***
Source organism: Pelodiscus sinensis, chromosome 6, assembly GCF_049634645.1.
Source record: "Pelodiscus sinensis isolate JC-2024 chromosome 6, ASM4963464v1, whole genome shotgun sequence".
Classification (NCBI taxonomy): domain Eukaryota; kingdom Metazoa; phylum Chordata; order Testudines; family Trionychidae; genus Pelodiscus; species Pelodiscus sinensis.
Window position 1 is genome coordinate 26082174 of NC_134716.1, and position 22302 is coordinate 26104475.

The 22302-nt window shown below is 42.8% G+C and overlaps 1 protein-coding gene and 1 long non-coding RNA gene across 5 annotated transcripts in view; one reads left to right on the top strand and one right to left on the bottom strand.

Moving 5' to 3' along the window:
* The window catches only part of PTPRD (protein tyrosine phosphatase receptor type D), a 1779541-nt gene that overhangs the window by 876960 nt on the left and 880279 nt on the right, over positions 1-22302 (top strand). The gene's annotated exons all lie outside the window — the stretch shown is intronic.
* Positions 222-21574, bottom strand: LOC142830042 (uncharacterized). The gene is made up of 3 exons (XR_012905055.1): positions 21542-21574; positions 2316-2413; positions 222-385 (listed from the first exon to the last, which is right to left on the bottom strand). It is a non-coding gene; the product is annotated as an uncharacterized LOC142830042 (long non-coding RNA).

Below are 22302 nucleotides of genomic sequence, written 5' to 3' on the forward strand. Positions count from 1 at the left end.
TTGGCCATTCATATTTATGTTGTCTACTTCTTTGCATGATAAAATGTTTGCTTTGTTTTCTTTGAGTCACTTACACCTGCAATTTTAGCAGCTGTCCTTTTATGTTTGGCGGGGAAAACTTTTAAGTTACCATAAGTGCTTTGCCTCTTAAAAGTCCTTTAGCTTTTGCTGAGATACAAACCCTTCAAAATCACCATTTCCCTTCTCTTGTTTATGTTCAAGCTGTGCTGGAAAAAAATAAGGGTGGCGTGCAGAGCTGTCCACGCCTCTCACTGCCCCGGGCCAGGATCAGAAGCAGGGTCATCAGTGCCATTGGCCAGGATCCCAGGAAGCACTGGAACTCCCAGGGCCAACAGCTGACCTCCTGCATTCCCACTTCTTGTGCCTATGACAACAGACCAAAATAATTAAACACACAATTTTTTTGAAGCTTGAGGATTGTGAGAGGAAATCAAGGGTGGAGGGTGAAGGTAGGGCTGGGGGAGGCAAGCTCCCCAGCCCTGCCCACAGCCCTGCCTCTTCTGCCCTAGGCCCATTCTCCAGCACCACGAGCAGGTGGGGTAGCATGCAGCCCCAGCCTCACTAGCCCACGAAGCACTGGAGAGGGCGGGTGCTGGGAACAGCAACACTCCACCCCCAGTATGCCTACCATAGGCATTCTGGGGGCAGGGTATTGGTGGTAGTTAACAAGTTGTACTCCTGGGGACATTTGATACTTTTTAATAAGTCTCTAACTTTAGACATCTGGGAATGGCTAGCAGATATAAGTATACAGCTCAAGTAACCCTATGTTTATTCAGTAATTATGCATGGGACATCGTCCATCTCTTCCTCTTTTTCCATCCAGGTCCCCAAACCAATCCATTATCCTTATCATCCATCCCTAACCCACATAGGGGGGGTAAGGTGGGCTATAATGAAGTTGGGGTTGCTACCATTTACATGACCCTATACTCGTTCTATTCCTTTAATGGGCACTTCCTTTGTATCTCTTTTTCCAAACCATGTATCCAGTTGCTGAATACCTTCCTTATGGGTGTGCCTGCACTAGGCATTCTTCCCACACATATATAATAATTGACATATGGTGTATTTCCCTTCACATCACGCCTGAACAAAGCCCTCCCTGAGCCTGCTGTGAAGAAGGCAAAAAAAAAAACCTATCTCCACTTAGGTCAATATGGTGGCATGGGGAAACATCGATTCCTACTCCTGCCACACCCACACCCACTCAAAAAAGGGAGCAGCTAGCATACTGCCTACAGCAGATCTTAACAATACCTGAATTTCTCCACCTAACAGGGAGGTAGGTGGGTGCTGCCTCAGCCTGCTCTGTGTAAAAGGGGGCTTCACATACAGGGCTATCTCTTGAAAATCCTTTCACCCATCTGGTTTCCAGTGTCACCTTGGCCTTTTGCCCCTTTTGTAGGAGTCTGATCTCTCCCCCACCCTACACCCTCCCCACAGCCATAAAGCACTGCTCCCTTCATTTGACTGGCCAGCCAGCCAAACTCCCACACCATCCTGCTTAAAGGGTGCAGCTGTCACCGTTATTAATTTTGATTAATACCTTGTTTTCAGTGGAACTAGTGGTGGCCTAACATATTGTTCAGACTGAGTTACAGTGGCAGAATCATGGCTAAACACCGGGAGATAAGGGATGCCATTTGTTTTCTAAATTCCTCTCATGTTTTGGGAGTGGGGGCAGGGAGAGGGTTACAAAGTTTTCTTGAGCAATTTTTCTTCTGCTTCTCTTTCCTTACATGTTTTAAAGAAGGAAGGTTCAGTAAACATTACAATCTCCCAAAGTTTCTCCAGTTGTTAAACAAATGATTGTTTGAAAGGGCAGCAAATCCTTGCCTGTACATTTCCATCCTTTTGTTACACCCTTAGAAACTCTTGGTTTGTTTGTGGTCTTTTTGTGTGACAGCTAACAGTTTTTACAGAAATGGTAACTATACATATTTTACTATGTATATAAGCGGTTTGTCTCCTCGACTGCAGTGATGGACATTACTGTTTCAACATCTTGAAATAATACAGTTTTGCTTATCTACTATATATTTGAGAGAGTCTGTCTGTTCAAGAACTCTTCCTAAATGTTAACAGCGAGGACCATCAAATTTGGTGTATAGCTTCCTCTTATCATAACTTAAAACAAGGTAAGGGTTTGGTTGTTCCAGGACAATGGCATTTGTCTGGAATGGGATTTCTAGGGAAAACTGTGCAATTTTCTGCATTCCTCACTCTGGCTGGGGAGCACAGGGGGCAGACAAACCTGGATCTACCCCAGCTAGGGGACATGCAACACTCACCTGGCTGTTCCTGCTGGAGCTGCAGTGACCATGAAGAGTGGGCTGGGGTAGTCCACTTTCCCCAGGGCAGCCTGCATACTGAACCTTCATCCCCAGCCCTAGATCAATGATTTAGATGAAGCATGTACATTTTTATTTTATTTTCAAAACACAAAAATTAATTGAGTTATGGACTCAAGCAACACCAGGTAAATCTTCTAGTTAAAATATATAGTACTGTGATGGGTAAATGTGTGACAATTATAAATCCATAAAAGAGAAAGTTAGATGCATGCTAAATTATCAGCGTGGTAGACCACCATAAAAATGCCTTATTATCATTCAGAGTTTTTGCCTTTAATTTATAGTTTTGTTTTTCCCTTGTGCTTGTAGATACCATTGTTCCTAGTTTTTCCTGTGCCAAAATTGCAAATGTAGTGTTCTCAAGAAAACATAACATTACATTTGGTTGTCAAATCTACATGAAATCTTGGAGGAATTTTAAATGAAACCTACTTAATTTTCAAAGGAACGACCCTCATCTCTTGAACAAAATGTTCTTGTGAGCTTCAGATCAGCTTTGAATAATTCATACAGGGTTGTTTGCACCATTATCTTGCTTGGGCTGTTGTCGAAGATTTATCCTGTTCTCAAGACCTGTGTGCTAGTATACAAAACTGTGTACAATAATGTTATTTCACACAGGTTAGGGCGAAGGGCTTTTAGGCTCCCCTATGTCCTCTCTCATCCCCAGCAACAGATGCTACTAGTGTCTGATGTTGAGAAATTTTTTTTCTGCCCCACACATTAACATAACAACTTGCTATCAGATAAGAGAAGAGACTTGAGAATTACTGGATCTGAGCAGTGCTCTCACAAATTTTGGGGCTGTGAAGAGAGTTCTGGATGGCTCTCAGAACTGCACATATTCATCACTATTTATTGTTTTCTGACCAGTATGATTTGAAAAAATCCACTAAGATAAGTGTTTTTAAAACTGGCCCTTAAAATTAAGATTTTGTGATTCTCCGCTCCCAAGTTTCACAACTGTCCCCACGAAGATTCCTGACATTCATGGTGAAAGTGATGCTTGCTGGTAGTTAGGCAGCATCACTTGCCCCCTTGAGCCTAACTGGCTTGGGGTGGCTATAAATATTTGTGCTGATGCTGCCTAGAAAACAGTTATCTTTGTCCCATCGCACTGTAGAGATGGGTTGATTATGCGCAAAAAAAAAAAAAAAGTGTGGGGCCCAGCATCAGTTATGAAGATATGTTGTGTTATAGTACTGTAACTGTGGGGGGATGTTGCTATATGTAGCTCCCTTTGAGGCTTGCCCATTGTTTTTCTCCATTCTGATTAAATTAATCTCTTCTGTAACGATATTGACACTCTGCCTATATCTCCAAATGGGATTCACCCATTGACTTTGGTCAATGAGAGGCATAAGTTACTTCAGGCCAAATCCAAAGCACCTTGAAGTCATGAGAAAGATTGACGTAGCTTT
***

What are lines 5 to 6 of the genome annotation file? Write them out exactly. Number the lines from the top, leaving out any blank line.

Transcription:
The 22302-nt window shown below is 42.8% G+C and overlaps 1 protein-coding gene and 1 long non-coding RNA gene across 5 annotated transcripts in view; one reads left to right on the top strand and one right to left on the bottom strand.

Moving 5' to 3' along the window: